How does cooperation evolve? It is in an organism's best interest to screw its competitors in order to best convey its genes to the next generation, yet we see a variety of human and animals examples of cooperation. The answer falls to a division of mathematics and economics called Game Theory. Game Theory examines the behavior of individuals (or software constructs designed to replicate individual behaviors) as they interact. Generally, this interaction occurs in terms of simple games where the effects of different strategies on the outcome -- cooperation or competition -- can be determined.
One of the archetypal games is one called a public goods game. If you wanted to play this you would put four people around a table with 5 dollars given to each of them. You would say to them that at the beginning of each round that they can put as much or as little as they want into the center. Then that money will be doubled and divided evenly among the four individuals. There are a couple of strategies that one can adopt for this game. You can play fair and put all your money in the middle, then everyone doubles their money. Also, you can choose not to put any money and disproportionately benefit from the generosity of other individuals.
Because such games are repeated, some very interesting behaviors emerge. For example, because people know that there is going to be more than one trial, cooperation can emerge in this environment. If you know that if you screw all the other people at the table, you are never going to be able to profit off them again, you are inclined to play nice.
Another example is something called altruistic punishment. Say I add a rule that at the end of every round you could give 5 dollars in order to take 5 dollars from someone else -- to punish them. If any of the people at the table are holding back in their decision to put money in the center, what you find is that people will go out of their way to punish them, even if it costs them to do so. This trait -- the desire to punish cheaters -- is almost intrinsic to human cultures. It is one of the ways that we enforce cooperation.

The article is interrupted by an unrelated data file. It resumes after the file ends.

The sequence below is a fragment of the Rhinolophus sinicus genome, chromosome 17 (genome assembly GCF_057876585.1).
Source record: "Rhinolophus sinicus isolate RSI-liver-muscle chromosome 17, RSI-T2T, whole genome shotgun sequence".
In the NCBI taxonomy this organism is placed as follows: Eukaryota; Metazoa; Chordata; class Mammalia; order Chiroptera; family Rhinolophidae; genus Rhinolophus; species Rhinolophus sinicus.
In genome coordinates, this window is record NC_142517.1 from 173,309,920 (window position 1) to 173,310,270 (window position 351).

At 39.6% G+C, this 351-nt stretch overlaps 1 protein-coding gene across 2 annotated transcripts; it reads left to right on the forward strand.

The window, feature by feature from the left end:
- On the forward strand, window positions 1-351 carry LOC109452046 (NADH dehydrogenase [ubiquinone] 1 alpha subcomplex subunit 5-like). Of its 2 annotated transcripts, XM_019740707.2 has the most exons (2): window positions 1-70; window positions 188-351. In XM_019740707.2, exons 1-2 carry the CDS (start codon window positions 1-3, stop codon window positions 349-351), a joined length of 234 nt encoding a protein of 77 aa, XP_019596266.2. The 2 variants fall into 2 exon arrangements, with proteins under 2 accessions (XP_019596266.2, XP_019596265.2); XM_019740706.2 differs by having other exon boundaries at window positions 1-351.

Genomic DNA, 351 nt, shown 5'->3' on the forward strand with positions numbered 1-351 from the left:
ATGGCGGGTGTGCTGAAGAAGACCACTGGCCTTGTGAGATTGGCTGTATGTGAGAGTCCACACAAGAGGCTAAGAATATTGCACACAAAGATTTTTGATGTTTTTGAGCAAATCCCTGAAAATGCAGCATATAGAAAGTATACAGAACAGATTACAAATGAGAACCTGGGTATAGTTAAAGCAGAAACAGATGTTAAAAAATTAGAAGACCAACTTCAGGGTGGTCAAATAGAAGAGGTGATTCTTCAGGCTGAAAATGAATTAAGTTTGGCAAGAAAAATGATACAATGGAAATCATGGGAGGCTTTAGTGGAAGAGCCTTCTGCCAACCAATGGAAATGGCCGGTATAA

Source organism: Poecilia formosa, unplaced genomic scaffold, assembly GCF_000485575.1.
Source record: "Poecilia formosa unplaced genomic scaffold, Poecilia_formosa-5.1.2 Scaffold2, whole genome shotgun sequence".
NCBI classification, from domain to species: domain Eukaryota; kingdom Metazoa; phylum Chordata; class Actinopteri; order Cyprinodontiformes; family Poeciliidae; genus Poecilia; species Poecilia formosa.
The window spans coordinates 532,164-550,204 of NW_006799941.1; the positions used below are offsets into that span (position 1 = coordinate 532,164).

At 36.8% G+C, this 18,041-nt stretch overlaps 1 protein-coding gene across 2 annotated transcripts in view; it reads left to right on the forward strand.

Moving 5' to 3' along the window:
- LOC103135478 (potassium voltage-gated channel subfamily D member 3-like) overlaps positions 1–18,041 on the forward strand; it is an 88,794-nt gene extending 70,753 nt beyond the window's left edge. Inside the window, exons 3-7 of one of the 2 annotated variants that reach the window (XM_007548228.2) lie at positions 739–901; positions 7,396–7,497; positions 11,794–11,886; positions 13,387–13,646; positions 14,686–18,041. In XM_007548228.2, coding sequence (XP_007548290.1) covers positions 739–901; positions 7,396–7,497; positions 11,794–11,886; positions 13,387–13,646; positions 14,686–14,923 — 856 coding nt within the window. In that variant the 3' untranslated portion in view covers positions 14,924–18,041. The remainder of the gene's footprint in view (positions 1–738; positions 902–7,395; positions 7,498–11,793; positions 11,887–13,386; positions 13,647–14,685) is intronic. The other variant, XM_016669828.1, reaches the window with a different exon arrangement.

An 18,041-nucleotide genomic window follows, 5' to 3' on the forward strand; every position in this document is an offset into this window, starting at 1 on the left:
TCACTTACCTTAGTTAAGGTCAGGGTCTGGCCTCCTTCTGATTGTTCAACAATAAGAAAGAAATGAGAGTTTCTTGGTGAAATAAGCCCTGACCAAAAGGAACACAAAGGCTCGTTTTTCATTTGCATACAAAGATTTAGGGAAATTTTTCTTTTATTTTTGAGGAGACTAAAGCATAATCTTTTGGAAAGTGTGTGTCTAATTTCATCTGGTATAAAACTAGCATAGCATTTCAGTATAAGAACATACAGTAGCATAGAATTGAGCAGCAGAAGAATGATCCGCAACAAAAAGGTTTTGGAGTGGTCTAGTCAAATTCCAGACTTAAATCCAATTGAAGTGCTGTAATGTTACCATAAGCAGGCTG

You can see that simple games like this are interesting ways to study how cooperation could emerge from a system which would tend towards competition.
Which brings us to our paper, Killingback et al use a computer program to follow the success of actors (code for programs that replicate organisms in a game) using a variety of strategies in the public goods game described above. They use a genetic algorithm whereby multiple games are going on within a large group of individuals, and the more successful individuals are likely more likely to transfer their strategy to a new generation of actors.